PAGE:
They might have the aura of a newly minted buzz band, but it’s been a relatively steady progression for them. The band formed in 2014 and put out two EPs and an album on Fat Possum before making the move to Mom + Pop. “We work on this every day, and we have been for the past four years. People always say ‘You got popular so quick,’ but it doesn’t feel like that at all,” Faber says.

Like most millennials, they know they will have to run hard for an indefinite period of time and think carefully if they are going to survive. Their strategy? Making rock music that matters. Or maybe making rock music matter, because it’s not exactly a growth industry in 2018. When asked if the band would care if rock music disappeared from the radio or music venues, Kivlen responded, “I think right now, in the mainstream culture, it almost is at that point. There’s very little rock ‘n’ roll representation on the radio or on TV, and when there is it’s usually a very watered down version of what we would consider rock music.”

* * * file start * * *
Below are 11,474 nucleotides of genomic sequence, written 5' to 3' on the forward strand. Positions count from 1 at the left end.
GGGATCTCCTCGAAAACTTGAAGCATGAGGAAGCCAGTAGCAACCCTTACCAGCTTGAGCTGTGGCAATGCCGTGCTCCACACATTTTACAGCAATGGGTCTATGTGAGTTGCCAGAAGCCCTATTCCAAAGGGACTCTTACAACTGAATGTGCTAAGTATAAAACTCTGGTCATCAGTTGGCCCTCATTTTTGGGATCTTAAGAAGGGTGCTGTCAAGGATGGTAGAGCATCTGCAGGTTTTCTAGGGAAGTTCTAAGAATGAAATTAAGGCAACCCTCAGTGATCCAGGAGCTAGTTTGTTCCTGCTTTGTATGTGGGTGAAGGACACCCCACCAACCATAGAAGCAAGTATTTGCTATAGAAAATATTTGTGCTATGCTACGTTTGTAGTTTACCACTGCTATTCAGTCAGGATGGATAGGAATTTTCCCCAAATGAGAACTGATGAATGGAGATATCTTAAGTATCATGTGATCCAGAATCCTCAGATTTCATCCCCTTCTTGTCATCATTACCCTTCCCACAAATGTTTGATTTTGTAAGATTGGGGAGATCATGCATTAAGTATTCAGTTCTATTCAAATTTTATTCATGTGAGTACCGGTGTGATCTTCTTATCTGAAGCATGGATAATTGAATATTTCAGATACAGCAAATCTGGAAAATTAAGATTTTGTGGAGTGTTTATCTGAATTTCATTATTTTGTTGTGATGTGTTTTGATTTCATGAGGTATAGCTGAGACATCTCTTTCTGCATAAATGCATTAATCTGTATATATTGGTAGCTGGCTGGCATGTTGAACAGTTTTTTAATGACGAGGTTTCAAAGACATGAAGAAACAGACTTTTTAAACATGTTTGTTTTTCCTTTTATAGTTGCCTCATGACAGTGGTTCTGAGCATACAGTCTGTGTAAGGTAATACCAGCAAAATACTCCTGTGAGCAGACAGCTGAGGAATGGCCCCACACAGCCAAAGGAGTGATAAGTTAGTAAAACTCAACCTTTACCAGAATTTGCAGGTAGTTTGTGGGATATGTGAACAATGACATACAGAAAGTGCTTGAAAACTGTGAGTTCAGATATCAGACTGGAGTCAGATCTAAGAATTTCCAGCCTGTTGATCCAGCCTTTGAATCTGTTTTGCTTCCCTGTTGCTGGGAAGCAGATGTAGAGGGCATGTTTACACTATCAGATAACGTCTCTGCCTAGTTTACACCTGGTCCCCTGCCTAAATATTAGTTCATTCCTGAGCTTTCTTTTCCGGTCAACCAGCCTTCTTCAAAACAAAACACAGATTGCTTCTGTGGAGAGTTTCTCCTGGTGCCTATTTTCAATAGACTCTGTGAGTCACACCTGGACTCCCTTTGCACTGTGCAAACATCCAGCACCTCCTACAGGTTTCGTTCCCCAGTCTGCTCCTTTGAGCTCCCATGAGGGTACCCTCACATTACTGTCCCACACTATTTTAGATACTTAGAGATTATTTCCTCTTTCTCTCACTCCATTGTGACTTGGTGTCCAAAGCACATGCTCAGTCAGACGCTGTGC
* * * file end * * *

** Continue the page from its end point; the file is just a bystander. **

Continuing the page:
Read: Can a Great Young Band Survive the Industry in 2018?

Fortunately, they have help in their endeavor from Jacob Portrait, the bass player for Unknown Mortal Orchestra, who co-produced Twentytwo in Blue with Matt Molnar, of Friends, who produced Human Ceremony. Kivlen is proud to call Portrait a mentor to the band, and Faber elaborates on his impact on the album, saying, “He has such a good ear for finding really unique and kind of odd sounds and putting them into songs, but doing it in a way that really pushes them forward, where it might otherwise have taken up space that’s already pretty crowded in the music world. So I feel he was able to nudge the songs into their own space, giving them a new purpose, which is to push the genre forward.”

It’s a mission they take seriously. If rock is becoming a cultural backwater, maybe that’s because rock musicians are too complacent. As Cumming theorizes, “If you want to be heard and you want to be responded to, you have to try harder. I feel like we try to make work that feels like it has a reason to exist.” At any rate, she’s not going to use the hegemony of poptimism as an excuse—or let it hold her back: “I don’t like to blame situations. I don’t like to blame Spotify. I don’t like to blame the radio. I think that if we make good work and write good songs, it will stand the test of time, and we will be fine. And rock will be fine, if more people adopt that kind of urgency in their work.”

Cumming does seem to have a sense of urgency about what she’s doing. “People ask me, ‘do you ever see yourself doing something else?’ I’m like, ‘I need to make six records that I believe I can do and then maybe I’ll feel differently, or then maybe I can die,” she says. Hopefully, there will be time enough for that, with plenty more growth and changes along the way.